Mary K. Mohler in her recent book, Growing in Gratitude, brings out the importance of Jonathan Edward’s distinctions of “Gracious Gratitude” versus “Natural Gratitude.”

  • Gracious Gratitude: This is thankfulness for God himself – for who He is
  • Natural Gratitude: This is thankfulness for blessings received – for good gifts

Gratitude that acknowledges and thanks God for who He is lays the foundation for natural thanksgiving for what He gives. When we really understand God’s character; that He is completely sovereign, perfect in love, self-existent, with no beginning or end, aware of everything and nothing is hidden from Him, and that He has provided a way through Jesus Christ to forgive all our sin and make us His sons and daughters, our trust in Him fills our perspective.

It lays the foundation for why I can think thanks about every circumstance in my life and express that thanks orally or in a written form.

The Right Order

When the correct view of God is settled in our mind, we can then choose to think thanks in every circumstance in our lives.  Horse before the cart 1The strength of being th(i)nkful can only come from trust in a sovereign Creator and God that is good and worthy.

His plan to make me conformed to the image of His Son, Jesus Christ, is clear from Romans 8:29. That sanctification may take me through seasons that frankly are quite uncomfortable, but knowing that He has an end product in mind gives me the grace to trust that He knows exactly what He is doing. I can be th(i)nkful in every circumstance.

“A thankful heart is one of the primary identifying characteristics of a believer. It stands in stark contrast to pride, selfishness, and worry. And it helps fortify the believer’s trust in the Lord and reliance of His provision, even in the toughest times. No matter how choppy the seas become, a believer’s heart is buoyed by constant praise and gratefulness to the Lord.”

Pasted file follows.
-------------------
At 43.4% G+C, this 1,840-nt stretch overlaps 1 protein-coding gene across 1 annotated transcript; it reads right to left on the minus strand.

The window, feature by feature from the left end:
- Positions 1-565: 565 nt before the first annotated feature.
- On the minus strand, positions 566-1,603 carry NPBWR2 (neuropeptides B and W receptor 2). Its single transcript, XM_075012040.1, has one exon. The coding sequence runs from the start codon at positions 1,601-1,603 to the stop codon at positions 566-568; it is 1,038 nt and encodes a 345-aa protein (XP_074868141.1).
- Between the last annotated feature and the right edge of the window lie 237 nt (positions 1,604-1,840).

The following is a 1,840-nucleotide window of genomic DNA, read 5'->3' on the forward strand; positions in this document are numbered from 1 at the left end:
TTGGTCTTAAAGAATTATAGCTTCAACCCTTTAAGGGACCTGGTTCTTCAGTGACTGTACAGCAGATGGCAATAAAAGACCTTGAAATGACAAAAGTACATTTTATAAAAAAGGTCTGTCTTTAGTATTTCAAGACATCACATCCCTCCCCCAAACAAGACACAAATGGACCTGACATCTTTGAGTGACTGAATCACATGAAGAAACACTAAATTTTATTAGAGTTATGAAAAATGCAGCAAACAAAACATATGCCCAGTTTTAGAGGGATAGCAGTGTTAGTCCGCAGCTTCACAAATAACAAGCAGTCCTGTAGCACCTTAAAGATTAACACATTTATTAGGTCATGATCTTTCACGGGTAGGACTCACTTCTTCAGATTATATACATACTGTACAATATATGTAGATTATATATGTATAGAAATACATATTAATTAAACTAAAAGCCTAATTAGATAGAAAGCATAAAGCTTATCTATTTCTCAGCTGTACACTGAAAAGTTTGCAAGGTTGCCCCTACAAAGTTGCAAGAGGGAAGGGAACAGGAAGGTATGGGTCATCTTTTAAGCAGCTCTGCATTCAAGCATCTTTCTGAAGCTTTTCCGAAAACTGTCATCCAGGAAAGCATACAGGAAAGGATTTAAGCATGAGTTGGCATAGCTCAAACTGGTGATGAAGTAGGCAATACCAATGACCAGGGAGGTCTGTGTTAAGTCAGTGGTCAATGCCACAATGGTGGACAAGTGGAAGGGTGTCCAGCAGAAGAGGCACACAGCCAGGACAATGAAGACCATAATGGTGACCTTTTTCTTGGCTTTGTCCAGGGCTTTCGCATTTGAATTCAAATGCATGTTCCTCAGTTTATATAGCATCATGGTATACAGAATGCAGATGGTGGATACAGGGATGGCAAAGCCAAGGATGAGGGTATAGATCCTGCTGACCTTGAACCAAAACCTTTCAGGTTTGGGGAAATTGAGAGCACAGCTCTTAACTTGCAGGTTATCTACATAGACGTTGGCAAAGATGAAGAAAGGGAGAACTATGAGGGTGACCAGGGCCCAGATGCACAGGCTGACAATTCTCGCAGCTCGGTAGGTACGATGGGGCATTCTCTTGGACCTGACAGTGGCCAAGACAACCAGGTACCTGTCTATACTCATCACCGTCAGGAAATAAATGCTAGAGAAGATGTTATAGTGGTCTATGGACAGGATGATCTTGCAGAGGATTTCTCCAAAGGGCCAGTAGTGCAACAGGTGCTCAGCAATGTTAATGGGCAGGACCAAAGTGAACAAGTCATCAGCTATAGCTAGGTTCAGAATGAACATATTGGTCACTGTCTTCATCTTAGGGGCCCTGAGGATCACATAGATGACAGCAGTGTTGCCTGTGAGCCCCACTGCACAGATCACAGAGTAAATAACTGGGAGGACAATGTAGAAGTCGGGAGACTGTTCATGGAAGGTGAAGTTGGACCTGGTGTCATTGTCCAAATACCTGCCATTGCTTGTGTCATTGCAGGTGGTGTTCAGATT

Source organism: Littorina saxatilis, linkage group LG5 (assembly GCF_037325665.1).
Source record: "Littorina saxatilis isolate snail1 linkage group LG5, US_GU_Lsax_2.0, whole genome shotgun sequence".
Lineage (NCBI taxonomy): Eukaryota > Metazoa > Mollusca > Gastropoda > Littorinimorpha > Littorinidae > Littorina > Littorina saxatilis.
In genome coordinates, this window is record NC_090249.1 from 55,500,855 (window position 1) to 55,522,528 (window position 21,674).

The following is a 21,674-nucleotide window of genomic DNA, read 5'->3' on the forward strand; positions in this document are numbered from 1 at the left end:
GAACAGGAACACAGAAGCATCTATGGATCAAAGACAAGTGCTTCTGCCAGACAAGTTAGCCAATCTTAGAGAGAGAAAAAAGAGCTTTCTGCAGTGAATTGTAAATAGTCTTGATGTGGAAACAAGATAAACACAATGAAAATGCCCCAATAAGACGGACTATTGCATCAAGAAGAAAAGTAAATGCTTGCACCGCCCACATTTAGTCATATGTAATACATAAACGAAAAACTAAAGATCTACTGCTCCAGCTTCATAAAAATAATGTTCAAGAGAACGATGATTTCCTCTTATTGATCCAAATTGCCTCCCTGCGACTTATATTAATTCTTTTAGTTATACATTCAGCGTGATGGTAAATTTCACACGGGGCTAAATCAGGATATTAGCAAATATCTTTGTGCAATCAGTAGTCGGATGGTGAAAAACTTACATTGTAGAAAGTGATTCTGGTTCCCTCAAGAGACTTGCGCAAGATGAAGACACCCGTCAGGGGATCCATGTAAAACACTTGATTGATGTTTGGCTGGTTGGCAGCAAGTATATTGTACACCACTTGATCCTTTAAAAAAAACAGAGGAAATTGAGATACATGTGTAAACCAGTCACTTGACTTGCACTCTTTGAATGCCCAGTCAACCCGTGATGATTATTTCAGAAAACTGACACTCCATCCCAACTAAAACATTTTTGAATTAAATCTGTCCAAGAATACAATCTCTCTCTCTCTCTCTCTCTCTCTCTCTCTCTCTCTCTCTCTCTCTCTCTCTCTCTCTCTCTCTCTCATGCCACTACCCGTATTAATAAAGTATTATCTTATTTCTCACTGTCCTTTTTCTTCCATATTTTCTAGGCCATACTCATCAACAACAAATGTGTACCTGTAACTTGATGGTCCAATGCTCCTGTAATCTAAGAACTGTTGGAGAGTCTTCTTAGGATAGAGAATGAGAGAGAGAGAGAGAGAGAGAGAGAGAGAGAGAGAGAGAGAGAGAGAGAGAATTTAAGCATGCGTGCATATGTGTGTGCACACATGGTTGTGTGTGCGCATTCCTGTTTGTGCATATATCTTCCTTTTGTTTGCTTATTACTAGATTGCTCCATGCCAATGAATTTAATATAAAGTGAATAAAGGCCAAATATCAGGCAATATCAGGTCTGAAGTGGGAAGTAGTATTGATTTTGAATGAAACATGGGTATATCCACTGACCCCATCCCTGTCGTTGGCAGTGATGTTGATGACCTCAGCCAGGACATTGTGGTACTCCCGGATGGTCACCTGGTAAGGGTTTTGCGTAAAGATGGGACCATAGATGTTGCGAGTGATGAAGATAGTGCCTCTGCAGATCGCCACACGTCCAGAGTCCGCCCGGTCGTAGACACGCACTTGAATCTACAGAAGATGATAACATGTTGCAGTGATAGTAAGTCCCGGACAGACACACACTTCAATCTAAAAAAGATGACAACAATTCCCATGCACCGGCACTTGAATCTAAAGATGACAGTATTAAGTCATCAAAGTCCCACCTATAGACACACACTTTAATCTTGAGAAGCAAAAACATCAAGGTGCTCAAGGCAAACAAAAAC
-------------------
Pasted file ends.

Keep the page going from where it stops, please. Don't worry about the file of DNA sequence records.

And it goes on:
John MacArthur

 

 

Advice from C. S. Lewis

We praise what we value

What we praise is a litmus test of what we value.  It happens without us even thinking about it.  In our natural self we do not want to praise the Lord, but at salvation the Lord begins to change us. He gives us a new heart (Ezekiel 36:26) that desires to praise Him as our Creator and Redeemer. C. S. Lewis calls it the good infection in his book Mere Christianity.

New patterns of thinking thanks for all that He is and does begin to take shape in our minds. God initiates a process of out-shaping us from the world’s mindset and in-shaping us to become like His Son (Romans 8:29; 2 Corinthians 3:18).  After a time, we actually begin to direct our praise naturally toward God.  Why?  He has reshaped our thinking to know how intricately He is involved with every detail of our lives, and He has reconfigured our hearts to value how precious and trustworthy He is.

Connection of Expressing and Completing

“I had noticed…C.S. Lewisthat men spontaneously praise whatever they value, so they spontaneously urge us to join them in praising it…I think we delight to praise what we enjoy because the praise not merely expresses but completes the enjoyment; it is its appointed consummation. It is not out of compliment that lovers keep on telling one another how beautiful they are; the delight is incomplete till it is expressed.” C.S. Lewis

It is not enough to just think the thanks or praise, it must be expressed to be completed. Like a joy that must be shared.  Like a secret that wants to be told.  There are various methods of expressing thanks:

  • writing it down
  • singing it to the Lord
  • orally saying the words to God Himself
  • sharing His works with someone else

Somehow it needs to be expressed for the completion of the thanks. Maybe that’s why we call it “giving” thanks – the thought has to come out into the open.  expressing thanksThe gratitude is unfinished if it finds its end only in your thoughts.

There is a contagious element here as well. When we express our thanks, we encourage others to also praise. Talk about good peer pressure! 🙂

Aiding the Sanctification Process

Just like human growth when a new baby grows into a young child and eventually into a full grown adult, so it is with spiritual growth.  What do you “look like” spiritually?  How would you appear if we could change your spiritual life into physical human form?  Would you be an infant?  Would you be emaciated?  Would you be obese from high spiritual intake and no exercise?  Or would you be mature in stature and strong in your spiritual walk, looking more and more like Jesus?

In Ephesians 5:19-20 we get a glimpse of what a mature Spirit-filled person is like.

Addressing one another in psalms and hymns and spiritual songs, singing and making melody to the Lord with your heart, giving thanks always and for everything to God the Father in the name of our Lord Jesus Christ.